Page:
Research Article| Volume 58, ISSUE 7, P807-811, September 2020

Does maxillary superior repositioning affect nasal airway function?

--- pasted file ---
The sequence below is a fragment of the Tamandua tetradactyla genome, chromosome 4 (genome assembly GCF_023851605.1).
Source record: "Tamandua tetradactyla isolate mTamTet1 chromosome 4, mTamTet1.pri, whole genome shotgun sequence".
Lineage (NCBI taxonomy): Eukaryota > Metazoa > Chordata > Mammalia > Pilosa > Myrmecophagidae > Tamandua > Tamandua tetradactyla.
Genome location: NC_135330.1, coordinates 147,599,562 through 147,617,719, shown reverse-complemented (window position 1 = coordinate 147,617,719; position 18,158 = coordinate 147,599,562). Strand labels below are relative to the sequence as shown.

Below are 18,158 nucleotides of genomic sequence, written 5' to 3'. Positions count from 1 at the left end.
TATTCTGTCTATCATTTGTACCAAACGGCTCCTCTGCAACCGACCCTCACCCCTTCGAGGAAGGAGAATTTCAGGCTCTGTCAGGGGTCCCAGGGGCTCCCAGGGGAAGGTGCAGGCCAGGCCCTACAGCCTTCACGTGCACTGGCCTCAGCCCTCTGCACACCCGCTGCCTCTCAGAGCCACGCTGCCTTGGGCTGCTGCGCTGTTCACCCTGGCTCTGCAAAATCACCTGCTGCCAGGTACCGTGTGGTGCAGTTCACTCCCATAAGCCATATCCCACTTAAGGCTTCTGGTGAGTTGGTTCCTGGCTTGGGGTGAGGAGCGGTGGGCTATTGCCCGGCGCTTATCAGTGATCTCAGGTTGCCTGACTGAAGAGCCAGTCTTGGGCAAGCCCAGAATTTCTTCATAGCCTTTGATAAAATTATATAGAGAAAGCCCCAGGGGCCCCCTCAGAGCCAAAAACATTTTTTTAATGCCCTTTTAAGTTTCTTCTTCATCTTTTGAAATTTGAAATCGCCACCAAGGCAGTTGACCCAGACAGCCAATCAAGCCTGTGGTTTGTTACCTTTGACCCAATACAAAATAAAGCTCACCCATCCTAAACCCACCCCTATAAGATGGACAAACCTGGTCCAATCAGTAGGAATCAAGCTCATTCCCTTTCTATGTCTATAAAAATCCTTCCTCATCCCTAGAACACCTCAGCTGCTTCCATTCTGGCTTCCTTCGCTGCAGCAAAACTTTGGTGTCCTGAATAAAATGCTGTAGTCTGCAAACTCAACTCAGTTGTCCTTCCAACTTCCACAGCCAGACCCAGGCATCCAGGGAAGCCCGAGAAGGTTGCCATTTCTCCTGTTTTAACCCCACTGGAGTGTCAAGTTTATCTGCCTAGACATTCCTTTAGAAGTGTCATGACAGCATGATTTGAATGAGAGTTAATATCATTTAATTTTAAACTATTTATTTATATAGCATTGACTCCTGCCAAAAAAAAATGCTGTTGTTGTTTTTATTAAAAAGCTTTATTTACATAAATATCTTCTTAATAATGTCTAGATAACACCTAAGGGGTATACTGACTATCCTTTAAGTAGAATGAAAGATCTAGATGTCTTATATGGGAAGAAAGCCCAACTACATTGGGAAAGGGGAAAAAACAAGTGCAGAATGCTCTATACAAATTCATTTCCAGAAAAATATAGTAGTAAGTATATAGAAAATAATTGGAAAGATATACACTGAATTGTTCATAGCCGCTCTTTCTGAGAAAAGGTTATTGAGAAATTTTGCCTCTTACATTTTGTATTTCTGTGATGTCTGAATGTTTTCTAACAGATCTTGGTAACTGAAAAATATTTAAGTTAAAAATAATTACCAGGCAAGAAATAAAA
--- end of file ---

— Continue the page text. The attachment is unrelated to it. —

This study aimed to assess nasal airflow, nasal resistance, and the cross-sectional area of the nasal cavity in patients who have had maxillary superior repositioning (MSR). This is a cross-sectional study, and nasal airflow, nasal resistance, and the cross-sectional area of the nasal cavity were evaluated by rhinometry and acoustic rhinometry techniques in patients who had had MSR. Thirty-two patients were studied, and the mean (SD) MSR was 5.03 (1.61) (range 3-8) mm. There was a significant correlation between the mean MSR and the mean change in nasal airflow and nasal resistance (p = 0.001 and p = 0.005, respectively). There was also a correlation between MSR and the change in the cross-sectional area of the inferior concha (p = 0.001), but there was no correlation between the mean MSR and the change in cross-sectional area of the isthmus (p = 0.07). Nasal airflow increases when the mean MSR is less than 6.5 mm, and when maxillary impaction is 6.5 mm or more, nasal airflow decreases. It seems, therefore, that MSR of less than 6.5 mm was associated with an improvement in nasal airflow. When maxillary impaction was more than 6.5 mm, nasal airflow and the cross-sectional area of the nasal cavity decreased, and nasal resistance increased.


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